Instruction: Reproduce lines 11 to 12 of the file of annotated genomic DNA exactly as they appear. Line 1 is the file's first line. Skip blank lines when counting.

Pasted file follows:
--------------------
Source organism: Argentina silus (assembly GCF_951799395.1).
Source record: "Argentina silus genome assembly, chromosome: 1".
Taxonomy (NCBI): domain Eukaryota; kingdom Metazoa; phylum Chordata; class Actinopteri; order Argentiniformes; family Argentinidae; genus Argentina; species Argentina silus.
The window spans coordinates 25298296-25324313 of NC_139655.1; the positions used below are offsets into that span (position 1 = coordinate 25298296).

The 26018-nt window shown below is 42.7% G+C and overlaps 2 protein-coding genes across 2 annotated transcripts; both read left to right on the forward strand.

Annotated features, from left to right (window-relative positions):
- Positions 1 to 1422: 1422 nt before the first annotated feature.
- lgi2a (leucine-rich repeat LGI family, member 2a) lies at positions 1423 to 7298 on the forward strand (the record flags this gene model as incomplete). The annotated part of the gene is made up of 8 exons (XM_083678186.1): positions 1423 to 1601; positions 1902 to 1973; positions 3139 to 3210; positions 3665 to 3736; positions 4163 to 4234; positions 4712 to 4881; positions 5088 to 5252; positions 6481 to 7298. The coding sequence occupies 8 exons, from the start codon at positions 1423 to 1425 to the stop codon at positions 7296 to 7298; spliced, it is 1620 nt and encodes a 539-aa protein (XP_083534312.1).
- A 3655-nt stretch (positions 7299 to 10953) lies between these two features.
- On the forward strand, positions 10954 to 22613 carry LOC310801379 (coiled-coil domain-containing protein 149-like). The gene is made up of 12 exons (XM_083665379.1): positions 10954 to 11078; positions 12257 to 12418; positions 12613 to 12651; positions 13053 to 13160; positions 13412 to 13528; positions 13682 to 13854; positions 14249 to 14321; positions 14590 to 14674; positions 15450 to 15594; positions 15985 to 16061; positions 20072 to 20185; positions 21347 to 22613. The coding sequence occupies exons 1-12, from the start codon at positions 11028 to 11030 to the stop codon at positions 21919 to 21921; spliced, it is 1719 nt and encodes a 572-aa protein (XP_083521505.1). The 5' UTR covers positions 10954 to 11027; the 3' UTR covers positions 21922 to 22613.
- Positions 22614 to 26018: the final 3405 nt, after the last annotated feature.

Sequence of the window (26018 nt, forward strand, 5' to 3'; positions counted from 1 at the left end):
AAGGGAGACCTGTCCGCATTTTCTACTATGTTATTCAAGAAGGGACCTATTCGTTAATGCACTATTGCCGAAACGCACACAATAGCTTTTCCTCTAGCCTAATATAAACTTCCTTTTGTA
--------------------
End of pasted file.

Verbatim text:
- Positions 22614 to 26018: the final 3405 nt, after the last annotated feature.

Sequence of the window (26018 nt, forward strand, 5' to 3'; positions counted from 1 at the left end):